Susan calls in to the Radio Show and asks, “Why don’t Catholics smile at Mass?” Susan explains that she is Lutheran, but recently attended a Catholic Mass on Christmas Eve and noticed that nobody was smiling.
Father Dave points out that we usually see Pope Francis as a joyful figure, but even during Mass, he seems to be a bit more serious. He thinks we should be careful not to think that reverence means the absence of a smile on our face, but he does point out that happiness and joy are not the same thing: “I can have my joy rooted in Christ even on a tragic day … I would not necessarily always associate joy with a smile on your face.”
Father Dave says that it’s not fair to pass judgment on whether or not someone looks reverent because reverence is an interior disposition. He also said that this applies to both sides of the coin, meaning sometimes people complain about the opposite, that people are too happy during Mass. “I would defend the fact that those celebrating the Mass are not necessarily devoid of joy at the celebration of Christ just because their face doesn’t have a smile on it,” Father Dave says. “But I would say it is more prevalent than I care to admit.” He also adds, “It saddens me that it is surprising for people to see an expression of joy during the Mass.”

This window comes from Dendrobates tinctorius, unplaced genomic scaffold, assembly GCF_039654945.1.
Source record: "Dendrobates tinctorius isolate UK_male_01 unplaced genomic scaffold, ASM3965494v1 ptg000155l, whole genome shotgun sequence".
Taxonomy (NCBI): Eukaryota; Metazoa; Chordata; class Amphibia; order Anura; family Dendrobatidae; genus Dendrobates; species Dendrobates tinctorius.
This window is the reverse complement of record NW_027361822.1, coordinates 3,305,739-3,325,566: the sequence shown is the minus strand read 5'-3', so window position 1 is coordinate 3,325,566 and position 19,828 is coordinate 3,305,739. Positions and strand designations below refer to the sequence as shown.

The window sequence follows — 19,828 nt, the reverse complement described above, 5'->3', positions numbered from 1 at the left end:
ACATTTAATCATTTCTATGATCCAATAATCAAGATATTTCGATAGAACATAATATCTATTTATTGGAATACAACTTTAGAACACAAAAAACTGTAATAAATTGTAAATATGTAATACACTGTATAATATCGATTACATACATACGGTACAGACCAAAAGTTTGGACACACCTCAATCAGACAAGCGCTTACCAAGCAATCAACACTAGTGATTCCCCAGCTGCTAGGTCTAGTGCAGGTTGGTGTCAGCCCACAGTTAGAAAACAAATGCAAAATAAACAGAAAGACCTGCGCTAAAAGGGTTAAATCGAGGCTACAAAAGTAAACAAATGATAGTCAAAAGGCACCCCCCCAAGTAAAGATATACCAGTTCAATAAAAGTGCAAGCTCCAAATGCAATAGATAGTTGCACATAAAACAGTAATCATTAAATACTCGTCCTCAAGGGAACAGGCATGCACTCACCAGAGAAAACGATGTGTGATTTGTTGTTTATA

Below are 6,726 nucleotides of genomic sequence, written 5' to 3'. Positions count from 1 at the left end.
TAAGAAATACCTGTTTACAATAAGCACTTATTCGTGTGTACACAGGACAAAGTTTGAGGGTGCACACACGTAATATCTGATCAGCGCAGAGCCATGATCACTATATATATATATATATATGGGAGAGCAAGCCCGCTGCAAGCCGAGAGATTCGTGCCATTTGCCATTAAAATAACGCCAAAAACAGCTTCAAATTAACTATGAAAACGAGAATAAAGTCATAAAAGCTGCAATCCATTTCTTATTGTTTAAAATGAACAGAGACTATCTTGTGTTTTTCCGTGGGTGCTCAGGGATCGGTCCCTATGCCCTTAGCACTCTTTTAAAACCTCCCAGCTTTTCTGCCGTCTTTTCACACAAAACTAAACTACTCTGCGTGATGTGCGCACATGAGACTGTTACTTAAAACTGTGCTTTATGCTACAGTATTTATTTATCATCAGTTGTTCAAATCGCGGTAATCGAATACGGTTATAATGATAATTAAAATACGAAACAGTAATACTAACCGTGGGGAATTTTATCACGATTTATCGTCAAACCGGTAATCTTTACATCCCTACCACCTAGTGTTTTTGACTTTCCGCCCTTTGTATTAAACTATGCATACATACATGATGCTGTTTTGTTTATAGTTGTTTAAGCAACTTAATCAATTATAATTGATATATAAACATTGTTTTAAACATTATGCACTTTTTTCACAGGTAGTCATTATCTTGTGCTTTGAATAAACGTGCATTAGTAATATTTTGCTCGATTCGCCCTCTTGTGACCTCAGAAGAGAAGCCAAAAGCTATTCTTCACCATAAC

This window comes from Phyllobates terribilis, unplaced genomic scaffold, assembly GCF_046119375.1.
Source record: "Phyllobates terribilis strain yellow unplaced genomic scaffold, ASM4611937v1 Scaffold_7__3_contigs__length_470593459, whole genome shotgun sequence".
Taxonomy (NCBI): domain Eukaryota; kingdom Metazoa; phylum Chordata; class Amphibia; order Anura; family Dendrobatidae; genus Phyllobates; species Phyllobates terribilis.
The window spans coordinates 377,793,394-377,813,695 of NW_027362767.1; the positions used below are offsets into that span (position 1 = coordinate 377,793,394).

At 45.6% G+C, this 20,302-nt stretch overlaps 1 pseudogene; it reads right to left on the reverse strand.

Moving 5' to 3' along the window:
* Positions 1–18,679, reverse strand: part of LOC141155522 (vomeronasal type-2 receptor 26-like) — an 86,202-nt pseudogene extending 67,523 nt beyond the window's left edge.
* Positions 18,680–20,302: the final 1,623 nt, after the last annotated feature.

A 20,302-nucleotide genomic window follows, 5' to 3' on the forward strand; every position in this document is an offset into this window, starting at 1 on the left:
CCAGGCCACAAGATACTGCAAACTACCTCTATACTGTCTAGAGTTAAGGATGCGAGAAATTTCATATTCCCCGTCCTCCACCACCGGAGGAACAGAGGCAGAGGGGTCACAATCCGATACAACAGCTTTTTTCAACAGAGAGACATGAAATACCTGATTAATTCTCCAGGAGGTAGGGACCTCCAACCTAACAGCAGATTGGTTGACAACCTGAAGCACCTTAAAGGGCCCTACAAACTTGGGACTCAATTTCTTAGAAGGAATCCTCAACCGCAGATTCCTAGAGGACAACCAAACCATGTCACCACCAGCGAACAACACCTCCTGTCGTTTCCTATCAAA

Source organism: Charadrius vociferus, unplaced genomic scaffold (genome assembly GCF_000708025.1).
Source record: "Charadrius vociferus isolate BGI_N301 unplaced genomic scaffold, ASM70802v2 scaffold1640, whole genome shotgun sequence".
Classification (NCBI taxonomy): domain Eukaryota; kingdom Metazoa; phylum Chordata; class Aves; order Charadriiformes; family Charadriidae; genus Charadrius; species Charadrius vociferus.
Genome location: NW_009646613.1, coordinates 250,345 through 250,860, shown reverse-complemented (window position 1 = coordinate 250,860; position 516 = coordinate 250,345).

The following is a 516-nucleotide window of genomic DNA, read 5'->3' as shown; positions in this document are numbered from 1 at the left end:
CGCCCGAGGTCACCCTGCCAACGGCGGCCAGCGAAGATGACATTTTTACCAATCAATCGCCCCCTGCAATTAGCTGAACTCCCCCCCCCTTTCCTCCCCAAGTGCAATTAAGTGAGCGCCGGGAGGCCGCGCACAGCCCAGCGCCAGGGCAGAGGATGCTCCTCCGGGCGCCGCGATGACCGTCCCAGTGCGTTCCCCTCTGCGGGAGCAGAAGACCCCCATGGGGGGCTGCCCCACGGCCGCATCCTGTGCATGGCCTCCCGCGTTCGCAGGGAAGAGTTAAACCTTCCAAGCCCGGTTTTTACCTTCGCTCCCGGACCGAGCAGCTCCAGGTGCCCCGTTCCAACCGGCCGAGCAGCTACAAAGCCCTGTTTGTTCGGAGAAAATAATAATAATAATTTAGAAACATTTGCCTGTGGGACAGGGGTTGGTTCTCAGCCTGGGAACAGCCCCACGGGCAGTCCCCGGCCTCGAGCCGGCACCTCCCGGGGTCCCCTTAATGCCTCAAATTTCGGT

Father Dave asks Susan what outward signs are different at a Lutheran service. Susan says the main difference is smiling. People at her church tend to smile more, and it surprised her that no one was smiling on Christmas Eve. Father Dave acknowledges that the outward expression is very important to us as humans. He explains the theological distinction between the transcendence of God and the immanence of God: “The transcendence represented by the mystery, the incense, the great gothic cathedrals, people on their knees with their eyes closed. Something we can never imagine. Even in Genesis, two different experiences of God are described, indicating, I think for us, that not one of them is right.”
He explains that there will be Christians who relate a little bit more to the immanence: “The buddy Jesus, the gathering around the table, holding hands at the Our Father … and those that gravitate a little more toward the transcendence: the God hovering over the waters who doesn’t have a face. The God of mystery.”
“People naturally and genuinely will have a powerful, spiritual, joyous celebration with hands clasped, eyes down, and no smile on their face. We have to have room for them and for the people who are raising their hands and praising the Lord.” Original air 1-17-18
Photo credit: Pope Francis celebrates Mass marking the feast of the Epiphany in St. Peter’s Basilica. (CNS photo/Paul Haring)